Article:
Due to the wide variety of advantages, like ability to turn ON from OFF state in response to a low gate current and also able to switch high voltages, makes the SCR or thyristor to be used in a variety of applications. These applications include switching, rectification, regulation, protection, etc. The SCRs are used for home appliance control include lighting, temperature control, fan speed regulation, heating, and alarm activation. For industrial applications, SCRs are used to control the motor speed, battery charging and power conversions. Some of them are explained below.
The switching operation is one of the most important applications of the SCR. The SCR is often used as solid state relay and has more advantages than electromagnetic relays or switches as there are no moving parts in SCR. The below figure shows the application of an SCR as a switch to ON and OFF the power supplied to the load. The AC power supplied to the load is controlled by applying alternate triggering pulses to the SCR. The resistors R1 and R2 protect the diodes D1 and D2 respectively. The resistor R limits the gate current flow.
During the positive half cycle of the input, SCR1 is forward biased and SCR2 is reverse biased. If the switch S is closed, gate current is applied to the SCR1 through diode D1 and hence SCR1 is turned ON. Therefore, the current flows to the load through SCR1. Similarly, during the negative half cycle of the signal, SCR2 is forward biased and SCR1 is reverse biased. If the switch S is closed, gate current flows to the SCR2 through diode D2. Hence the SCR2 is turned ON and the load current flows through it.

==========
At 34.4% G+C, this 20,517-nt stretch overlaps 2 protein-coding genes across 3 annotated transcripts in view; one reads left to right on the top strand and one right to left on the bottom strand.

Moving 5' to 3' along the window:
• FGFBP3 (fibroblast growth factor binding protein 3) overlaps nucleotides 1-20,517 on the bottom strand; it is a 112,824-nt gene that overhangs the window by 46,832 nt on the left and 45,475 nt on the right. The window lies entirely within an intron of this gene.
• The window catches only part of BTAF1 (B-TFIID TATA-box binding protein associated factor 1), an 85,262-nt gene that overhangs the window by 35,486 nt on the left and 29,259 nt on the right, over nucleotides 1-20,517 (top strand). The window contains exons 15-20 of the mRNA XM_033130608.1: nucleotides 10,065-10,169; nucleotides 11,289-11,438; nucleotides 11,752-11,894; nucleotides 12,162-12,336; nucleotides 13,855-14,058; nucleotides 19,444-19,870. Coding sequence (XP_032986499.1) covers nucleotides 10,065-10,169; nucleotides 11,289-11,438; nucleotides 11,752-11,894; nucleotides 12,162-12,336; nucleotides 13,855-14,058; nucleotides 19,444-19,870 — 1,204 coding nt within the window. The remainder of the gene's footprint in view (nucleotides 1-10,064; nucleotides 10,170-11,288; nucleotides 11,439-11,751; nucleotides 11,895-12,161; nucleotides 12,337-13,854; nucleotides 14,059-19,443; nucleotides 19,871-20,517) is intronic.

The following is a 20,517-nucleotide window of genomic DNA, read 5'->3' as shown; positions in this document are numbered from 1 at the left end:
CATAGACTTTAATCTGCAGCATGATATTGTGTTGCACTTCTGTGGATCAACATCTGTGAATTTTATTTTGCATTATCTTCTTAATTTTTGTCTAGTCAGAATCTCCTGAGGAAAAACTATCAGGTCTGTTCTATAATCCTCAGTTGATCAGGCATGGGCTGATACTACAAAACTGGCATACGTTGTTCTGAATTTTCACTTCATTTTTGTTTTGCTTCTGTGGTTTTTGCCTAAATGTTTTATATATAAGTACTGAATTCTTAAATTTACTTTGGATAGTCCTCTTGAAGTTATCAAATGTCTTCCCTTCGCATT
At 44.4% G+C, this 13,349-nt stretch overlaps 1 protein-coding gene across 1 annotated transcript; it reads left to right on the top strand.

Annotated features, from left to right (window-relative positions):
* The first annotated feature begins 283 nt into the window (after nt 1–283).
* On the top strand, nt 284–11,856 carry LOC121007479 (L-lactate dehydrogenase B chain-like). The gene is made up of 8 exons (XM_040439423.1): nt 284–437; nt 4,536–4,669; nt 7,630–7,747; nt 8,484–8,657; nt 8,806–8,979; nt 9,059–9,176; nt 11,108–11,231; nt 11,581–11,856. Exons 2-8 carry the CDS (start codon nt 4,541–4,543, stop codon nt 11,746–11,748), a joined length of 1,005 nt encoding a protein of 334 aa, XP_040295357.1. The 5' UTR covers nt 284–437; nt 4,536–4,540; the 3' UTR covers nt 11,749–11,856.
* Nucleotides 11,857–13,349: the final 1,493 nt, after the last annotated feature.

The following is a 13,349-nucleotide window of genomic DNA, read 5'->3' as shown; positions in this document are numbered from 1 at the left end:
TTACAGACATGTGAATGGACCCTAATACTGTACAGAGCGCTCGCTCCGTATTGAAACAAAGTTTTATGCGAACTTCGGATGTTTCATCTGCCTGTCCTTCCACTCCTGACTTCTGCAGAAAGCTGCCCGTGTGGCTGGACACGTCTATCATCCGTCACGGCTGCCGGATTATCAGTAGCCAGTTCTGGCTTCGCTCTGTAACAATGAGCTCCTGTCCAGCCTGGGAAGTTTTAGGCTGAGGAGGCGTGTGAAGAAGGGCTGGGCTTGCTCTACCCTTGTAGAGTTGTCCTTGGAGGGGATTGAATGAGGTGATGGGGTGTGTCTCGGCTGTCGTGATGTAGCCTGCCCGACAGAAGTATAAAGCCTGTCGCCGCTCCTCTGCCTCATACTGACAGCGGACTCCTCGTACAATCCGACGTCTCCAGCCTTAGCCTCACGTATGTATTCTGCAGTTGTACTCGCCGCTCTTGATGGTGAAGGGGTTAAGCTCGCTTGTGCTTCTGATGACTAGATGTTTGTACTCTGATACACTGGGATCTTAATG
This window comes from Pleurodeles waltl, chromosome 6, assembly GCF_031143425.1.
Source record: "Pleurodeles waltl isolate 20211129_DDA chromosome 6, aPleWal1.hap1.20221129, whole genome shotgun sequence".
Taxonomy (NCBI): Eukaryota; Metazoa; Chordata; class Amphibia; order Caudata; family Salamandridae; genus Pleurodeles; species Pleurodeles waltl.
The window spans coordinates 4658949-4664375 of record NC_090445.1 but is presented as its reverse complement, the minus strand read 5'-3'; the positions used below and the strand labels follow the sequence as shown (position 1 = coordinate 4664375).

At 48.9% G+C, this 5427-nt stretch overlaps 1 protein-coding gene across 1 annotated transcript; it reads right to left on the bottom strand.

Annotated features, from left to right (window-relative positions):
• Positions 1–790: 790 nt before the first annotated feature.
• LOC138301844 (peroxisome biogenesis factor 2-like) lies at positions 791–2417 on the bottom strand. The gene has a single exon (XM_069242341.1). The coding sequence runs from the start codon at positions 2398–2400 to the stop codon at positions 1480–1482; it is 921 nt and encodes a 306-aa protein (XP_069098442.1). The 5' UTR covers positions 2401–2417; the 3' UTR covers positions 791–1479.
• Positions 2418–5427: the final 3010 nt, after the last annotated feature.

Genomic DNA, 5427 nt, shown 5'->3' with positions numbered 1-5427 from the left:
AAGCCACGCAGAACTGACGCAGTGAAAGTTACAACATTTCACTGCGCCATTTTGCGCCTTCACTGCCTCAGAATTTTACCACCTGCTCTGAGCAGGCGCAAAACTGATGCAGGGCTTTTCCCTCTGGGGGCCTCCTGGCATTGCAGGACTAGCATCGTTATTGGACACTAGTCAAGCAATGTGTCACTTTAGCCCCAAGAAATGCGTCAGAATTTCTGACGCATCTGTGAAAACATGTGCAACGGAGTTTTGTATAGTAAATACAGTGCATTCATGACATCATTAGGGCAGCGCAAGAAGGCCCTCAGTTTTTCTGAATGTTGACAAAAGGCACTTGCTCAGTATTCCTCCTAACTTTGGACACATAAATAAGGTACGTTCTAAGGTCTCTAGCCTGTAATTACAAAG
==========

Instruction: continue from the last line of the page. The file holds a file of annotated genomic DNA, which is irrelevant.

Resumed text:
Therefore, by controlling the switch S the load current can be controlled at any desired position. It is observed that, this switch handles a few mill ampere current to control the several hundred ampere current in the load. So this method of switching is more advantageous than mechanical or electromechanical switching.
Power Control Using SCRs
The SCRs are capable to control the power transmitted to the load. It is often required to vary the power delivered to the load depends on the load requirements such as motor speed control and light dimmers. Under such conditions power varying with conventional adjustable potentiometers is not a reliable method due to the large power dissipation. For reducing this power dissipation in high power circuits, SCRs are the best choice as power control devices.